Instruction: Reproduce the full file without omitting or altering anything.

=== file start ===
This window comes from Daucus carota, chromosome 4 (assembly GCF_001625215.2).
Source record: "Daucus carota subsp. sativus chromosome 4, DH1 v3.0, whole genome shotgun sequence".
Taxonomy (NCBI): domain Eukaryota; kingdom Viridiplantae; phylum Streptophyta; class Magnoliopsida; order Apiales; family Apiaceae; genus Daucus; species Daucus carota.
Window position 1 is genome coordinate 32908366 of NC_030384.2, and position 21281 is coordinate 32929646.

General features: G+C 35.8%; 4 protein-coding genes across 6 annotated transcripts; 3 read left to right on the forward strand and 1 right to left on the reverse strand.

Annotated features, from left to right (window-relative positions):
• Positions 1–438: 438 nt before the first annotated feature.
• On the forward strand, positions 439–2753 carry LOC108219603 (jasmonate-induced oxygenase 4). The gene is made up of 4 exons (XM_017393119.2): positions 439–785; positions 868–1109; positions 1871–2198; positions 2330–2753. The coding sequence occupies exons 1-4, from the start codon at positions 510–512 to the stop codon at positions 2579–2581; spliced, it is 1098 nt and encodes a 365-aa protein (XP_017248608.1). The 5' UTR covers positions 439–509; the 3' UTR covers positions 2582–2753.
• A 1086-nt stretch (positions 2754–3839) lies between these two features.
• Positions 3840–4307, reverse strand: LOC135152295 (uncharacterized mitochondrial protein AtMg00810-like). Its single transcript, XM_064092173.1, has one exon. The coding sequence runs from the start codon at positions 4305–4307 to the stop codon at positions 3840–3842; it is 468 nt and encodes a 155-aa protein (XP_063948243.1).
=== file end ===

This window comes from Daucus carota, chromosome 4 (assembly GCF_001625215.2).
Source record: "Daucus carota subsp. sativus chromosome 4, DH1 v3.0, whole genome shotgun sequence".
Taxonomy (NCBI): domain Eukaryota; kingdom Viridiplantae; phylum Streptophyta; class Magnoliopsida; order Apiales; family Apiaceae; genus Daucus; species Daucus carota.
Window position 1 is genome coordinate 32908366 of NC_030384.2, and position 21281 is coordinate 32929646.

General features: G+C 35.8%; 4 protein-coding genes across 6 annotated transcripts; 3 read left to right on the forward strand and 1 right to left on the reverse strand.

Annotated features, from left to right (window-relative positions):
• Positions 1–438: 438 nt before the first annotated feature.
• On the forward strand, positions 439–2753 carry LOC108219603 (jasmonate-induced oxygenase 4). The gene is made up of 4 exons (XM_017393119.2): positions 439–785; positions 868–1109; positions 1871–2198; positions 2330–2753. The coding sequence occupies exons 1-4, from the start codon at positions 510–512 to the stop codon at positions 2579–2581; spliced, it is 1098 nt and encodes a 365-aa protein (XP_017248608.1). The 5' UTR covers positions 439–509; the 3' UTR covers positions 2582–2753.
• A 1086-nt stretch (positions 2754–3839) lies between these two features.
• Positions 3840–4307, reverse strand: LOC135152295 (uncharacterized mitochondrial protein AtMg00810-like). Its single transcript, XM_064092173.1, has one exon. The coding sequence runs from the start codon at positions 4305–4307 to the stop codon at positions 3840–3842; it is 468 nt and encodes a 155-aa protein (XP_063948243.1).